Development of Nanofluidic Devices for Single-Molecule DNA Diagnostics Public Deposited

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  • March 19, 2019
  • Uba, Franklin
    • Affiliation: College of Arts and Sciences, Department of Chemistry
  • Fluidic devices that possess structures less than 150 nm in one or two dimensions are generating great interest due to the unique properties afforded by this size domain not accessible at the microscale. As molecules travel through nanochannels, they undergo hydrophobic and van der Waals interactions with the channel walls at a degree that depends on the size of the channel, the surface chemistry of the wall and the debye length (governed by the ionic strength of the electrolyte solution). In this work, we report the fabrication of nanometer sized structures (nanoslits, nanochannels and nanoelectrodes) in thermoplastic and fused silica substrates for the analysis of dsNA. In the case of thermoplastics, mixed-scale micro- and nanofluidic networks were fabricated using a simple, high resolution, single-step thermal embossing process and the fluidic structures were enclosed via low temperature fusion bonding to a cover plate. Nanochannels were chemically modified and the associated electrokinetic parameters - surface charge density, zeta potential and electroosmotic flow - were evaluated. In the fused silica substrate, we developed an integrated nanosensing device comprising of a single nanochannel and two pairs of transverse electron-conducting (~50 × 50 nm) nanoelectrodes separated by a nanometer gap (nanogap) and poised at the input and output ends of the nanochannel. This device serves a foundation for a novel technique we developing for the sequencing of DNA molecule by measuring the transit time of the monomer units entering and exiting a nanochannel (5 to 50 nanochannels) after being clipped from a single polymer digested with an enzyme. Further experiments on single molecule electrophoresis will provide information on possible routes that can be adopted to engineer proper nanochannel wall chemistry for the enhancement or reduction of solute/wall interactions.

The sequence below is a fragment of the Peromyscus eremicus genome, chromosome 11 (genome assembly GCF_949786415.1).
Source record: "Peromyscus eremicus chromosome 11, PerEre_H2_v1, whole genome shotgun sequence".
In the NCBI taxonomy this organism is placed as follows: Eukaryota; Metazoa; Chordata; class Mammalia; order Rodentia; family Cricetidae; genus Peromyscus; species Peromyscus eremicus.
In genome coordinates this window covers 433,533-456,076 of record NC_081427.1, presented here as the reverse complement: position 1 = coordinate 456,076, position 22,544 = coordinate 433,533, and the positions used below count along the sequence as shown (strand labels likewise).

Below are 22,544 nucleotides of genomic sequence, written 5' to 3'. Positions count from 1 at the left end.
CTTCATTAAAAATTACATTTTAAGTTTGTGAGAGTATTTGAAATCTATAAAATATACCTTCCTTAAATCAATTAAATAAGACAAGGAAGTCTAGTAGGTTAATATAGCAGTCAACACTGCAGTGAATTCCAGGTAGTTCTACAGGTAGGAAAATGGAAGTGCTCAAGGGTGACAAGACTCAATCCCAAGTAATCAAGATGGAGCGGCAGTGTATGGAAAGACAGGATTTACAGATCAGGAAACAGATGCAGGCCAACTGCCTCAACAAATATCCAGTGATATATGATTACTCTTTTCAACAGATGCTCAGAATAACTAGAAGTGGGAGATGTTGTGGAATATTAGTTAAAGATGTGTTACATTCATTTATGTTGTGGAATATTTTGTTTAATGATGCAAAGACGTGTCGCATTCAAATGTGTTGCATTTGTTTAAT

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Rights statement
  • In Copyright
  • Lockett, Matthew
  • Murray, Royce W.
  • Jorgenson, James
  • Taylor, Anne
  • Ashby, Valerie
  • Soper, Steven
  • Doctor of Philosophy
Degree granting institution
  • University of North Carolina at Chapel Hill Graduate School
Graduation year
  • 2014
Place of publication
  • Chapel Hill, NC
  • This item is restricted from public view for 2 years after publication.

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